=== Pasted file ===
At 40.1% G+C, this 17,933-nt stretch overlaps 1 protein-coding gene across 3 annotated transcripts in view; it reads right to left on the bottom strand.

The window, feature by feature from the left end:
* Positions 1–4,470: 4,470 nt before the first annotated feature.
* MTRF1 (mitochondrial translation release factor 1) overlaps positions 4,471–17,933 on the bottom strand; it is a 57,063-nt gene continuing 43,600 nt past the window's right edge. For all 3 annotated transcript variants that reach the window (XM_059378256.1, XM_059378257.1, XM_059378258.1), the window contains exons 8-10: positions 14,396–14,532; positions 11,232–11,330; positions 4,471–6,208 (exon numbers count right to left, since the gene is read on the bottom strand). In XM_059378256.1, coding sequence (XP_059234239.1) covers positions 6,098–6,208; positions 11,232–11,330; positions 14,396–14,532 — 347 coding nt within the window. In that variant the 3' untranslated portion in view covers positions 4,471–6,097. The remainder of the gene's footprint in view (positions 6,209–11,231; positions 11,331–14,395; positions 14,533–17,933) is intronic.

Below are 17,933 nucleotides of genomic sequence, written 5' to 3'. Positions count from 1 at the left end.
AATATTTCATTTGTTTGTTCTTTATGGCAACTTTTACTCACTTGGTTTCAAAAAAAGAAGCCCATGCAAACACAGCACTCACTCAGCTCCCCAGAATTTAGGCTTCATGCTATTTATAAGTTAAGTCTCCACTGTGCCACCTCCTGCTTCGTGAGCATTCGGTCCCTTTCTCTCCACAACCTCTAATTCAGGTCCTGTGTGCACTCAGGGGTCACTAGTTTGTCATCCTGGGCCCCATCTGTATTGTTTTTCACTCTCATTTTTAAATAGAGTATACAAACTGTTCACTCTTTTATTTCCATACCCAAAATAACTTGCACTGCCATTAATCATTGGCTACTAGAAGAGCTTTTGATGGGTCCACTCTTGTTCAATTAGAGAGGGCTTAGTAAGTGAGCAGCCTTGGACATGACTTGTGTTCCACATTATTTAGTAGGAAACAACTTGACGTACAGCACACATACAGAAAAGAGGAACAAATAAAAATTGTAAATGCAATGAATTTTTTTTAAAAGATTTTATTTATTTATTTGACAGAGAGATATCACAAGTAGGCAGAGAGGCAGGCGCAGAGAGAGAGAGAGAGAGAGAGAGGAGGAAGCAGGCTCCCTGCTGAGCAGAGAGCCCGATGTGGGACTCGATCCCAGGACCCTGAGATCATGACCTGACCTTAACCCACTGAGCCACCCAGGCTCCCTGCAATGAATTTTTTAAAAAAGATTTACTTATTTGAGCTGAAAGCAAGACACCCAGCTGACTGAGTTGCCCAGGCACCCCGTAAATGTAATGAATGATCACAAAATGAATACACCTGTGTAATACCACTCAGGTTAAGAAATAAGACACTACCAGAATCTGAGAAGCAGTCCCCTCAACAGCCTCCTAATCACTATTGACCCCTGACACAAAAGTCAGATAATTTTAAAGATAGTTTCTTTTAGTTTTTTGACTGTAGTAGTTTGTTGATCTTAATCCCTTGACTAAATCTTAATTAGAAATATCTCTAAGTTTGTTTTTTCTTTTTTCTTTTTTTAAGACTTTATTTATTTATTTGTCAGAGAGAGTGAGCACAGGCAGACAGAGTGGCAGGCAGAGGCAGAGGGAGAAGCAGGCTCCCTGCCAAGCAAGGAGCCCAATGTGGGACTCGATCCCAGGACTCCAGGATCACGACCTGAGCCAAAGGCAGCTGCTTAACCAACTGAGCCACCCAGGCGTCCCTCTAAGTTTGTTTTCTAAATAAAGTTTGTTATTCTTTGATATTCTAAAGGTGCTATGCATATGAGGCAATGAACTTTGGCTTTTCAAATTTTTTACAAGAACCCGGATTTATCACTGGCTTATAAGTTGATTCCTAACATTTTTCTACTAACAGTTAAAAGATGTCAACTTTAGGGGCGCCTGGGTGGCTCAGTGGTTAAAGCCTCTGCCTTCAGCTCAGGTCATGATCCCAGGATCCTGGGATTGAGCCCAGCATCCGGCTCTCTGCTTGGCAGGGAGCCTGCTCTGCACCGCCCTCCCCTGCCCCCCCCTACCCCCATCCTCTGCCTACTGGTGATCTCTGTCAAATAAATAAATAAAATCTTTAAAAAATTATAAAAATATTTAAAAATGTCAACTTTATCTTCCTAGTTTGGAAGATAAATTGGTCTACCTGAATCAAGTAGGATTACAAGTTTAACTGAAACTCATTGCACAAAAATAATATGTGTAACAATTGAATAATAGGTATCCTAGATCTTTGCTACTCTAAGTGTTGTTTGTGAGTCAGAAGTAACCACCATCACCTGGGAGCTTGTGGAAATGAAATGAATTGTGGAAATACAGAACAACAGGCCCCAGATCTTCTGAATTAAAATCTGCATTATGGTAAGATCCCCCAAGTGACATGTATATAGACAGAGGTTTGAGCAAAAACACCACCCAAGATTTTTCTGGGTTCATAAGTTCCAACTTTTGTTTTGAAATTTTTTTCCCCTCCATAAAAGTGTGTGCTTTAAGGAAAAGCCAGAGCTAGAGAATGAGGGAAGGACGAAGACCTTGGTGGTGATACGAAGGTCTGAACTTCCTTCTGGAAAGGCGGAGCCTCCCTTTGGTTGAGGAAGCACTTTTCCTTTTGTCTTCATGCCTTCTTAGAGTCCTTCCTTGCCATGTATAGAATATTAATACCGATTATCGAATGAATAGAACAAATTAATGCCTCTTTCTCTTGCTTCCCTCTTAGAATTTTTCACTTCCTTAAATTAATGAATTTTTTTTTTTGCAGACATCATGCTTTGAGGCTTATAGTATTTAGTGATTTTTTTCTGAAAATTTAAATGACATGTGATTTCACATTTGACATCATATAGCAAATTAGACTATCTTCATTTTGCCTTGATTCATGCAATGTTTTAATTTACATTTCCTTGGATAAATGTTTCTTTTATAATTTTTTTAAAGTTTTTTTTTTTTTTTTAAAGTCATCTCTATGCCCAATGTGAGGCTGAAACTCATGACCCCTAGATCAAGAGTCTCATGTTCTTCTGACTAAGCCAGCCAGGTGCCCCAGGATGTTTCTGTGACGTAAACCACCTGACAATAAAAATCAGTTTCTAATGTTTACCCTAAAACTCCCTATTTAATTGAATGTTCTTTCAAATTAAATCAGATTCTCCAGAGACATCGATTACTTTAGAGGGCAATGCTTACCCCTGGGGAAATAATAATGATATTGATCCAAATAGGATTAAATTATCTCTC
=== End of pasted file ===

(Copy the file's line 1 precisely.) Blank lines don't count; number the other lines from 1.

At 40.1% G+C, this 17,933-nt stretch overlaps 1 protein-coding gene across 3 annotated transcripts in view; it reads right to left on the bottom strand.